Akiko Bremar, Contributing Writer

“Learn, prepare and act” was the simple yet supplicating call to action that Dr. John Brehany of the Catholic Medical Association left for the approximately 60 students and faculty members who attended his lecture, “Conscience in Healthcare,” last Wednesday evening.

Brehany described what he sees as the dangerous decline in respect for conscience in America. According to Brehany, respect for individual conscience has declined markedly in recent decades in America, with more and more individuals and institutions being forced to go against their own beliefs, morals and values.

Brehany’s main concern was the liberty of physicians

UD dad and medical ethics expert John Brehany chronicles the decline of conscience rights for doctors during Wednesday’s lecture.

“50 years ago, no one could tell a physician what to do – which is where the saying ‘doctor’s orders’ came from,” Brehany said. Now, that is no longer the case, and both individuals and institutions are forced to perform actions and provide services to which they are morally opposed.

Though Brehany focused on the particular challenges to future doctors, he emphasized that such restrictions on doctors’ freedom point to a broader cultural shift that should concern – and may soon affect – everyone.

Many students identified with that more personal connection.

“I liked how Dr. Brehany’s lecture can apply to everyone, not only healthcare practitioners,” senior Cecilia Hu said. “He showed us how our culture has changed and no longer respects individual conscience.”

Brehany emphasized the great need for Catholics and all people of faith to stand strong behind their principles.

He noted the possibility that in the near future, those who stand up for their principles will be punished with exorbitant fines. Brehany pointed to Hobby Lobby as a case in point. Hobby Lobby CEO David Green recently sued the Federal Government over being forced to supply abortion-inducing drugs.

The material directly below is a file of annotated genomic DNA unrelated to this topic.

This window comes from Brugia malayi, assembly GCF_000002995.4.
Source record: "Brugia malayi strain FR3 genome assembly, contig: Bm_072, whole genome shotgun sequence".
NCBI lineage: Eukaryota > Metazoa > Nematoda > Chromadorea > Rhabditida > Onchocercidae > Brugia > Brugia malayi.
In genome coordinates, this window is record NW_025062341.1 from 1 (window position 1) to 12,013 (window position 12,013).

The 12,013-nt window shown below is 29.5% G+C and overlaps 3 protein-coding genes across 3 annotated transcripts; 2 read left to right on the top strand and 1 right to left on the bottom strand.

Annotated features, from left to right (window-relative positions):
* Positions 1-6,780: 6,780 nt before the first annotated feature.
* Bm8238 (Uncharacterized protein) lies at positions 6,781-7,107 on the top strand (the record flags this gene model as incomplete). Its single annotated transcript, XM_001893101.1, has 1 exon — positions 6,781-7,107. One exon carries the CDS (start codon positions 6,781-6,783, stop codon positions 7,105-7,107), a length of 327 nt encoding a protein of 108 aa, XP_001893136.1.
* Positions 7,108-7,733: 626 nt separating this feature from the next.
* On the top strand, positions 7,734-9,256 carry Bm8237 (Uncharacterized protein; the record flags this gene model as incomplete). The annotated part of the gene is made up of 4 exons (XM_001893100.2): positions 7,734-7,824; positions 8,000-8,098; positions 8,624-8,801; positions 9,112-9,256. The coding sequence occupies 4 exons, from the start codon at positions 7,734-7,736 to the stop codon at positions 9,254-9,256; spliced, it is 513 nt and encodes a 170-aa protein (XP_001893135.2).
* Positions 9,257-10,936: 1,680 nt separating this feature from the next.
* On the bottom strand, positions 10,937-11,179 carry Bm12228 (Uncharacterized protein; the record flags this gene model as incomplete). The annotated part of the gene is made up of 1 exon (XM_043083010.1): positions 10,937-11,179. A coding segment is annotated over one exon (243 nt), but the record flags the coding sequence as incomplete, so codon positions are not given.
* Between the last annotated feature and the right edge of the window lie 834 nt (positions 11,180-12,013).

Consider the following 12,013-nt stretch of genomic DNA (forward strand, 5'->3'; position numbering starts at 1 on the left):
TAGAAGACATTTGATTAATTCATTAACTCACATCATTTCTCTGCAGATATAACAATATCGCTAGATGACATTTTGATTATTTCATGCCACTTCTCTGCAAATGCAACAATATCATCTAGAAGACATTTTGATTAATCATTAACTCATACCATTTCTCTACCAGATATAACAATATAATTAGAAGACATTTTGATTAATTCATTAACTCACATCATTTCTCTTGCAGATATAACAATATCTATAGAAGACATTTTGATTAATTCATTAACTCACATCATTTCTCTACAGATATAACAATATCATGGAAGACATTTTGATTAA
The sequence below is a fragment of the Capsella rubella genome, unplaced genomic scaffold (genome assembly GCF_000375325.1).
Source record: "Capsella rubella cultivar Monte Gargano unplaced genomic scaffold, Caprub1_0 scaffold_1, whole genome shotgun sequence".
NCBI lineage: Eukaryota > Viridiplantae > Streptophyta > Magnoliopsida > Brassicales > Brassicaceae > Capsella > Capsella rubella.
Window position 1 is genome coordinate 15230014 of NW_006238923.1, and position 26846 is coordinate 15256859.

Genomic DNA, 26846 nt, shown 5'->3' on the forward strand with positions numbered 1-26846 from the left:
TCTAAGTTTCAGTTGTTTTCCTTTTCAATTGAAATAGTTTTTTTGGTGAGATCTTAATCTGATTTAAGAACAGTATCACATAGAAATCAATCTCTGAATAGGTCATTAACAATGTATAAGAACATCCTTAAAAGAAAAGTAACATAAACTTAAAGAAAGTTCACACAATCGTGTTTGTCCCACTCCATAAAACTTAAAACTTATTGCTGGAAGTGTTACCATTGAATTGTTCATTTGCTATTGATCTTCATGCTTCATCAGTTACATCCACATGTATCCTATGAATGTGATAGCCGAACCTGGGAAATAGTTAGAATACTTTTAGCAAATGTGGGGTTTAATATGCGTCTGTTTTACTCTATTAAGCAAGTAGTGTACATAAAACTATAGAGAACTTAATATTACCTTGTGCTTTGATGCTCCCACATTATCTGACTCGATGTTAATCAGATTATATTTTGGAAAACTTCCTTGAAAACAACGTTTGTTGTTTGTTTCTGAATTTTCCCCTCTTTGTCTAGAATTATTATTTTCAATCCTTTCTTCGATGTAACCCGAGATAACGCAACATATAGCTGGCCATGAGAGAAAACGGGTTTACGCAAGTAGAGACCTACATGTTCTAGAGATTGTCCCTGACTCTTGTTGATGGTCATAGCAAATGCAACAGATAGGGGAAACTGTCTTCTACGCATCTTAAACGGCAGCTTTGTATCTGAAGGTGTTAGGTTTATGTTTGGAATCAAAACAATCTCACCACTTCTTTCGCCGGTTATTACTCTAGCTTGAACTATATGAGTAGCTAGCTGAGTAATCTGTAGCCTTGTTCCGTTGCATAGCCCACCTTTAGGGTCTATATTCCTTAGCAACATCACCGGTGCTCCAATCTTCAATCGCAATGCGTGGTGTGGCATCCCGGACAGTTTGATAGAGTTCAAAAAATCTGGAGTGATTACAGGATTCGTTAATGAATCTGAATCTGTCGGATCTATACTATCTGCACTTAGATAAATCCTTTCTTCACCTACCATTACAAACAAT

Brehany expressed concern that people will bow to legislators, or defend their values and be put out of business by the fines, or possibly even end up in jail.

“It looks like a terrifying future for people with any kind of principles and for the defenders of conscience in the United States,” associate English professor Dr. Bernadette Waterman Ward said. “It is really a strong call to action that we defend the rights of conscience and the rights of religious liberty because religious liberty is under attack from so many corners. I really commend the work of Dr. Brehany.”

Hu was “motivated” by the lecture “to learn more about this crisis and to face people who attack our rights.” Other students also saw Brehany’s words as essential to a world where religion is always interacting with other aspects of people’s professional lives.

“It is not very common to have bioethics lectures at the University of Dallas,” senior Justin Samorajski said. “But when we do, they are very good and very valuable. We have a lot of students in the sciences who are pre-med or pre-law and who are going to have to deal with these issues in the immediate future. It is also good for the general public to be informed about the interaction between religion and politics so that they can make educated decisions for the future.”

“I hope that we can defend the most basic goods,” Brehany said in his closing lines. “I hope that we can defend human dignity, life, conscience and religious freedom. I hope that you can all witness these goods in your careers. We need a lot of help in many different fields to set these issues right. We have to make faith a guiding force.”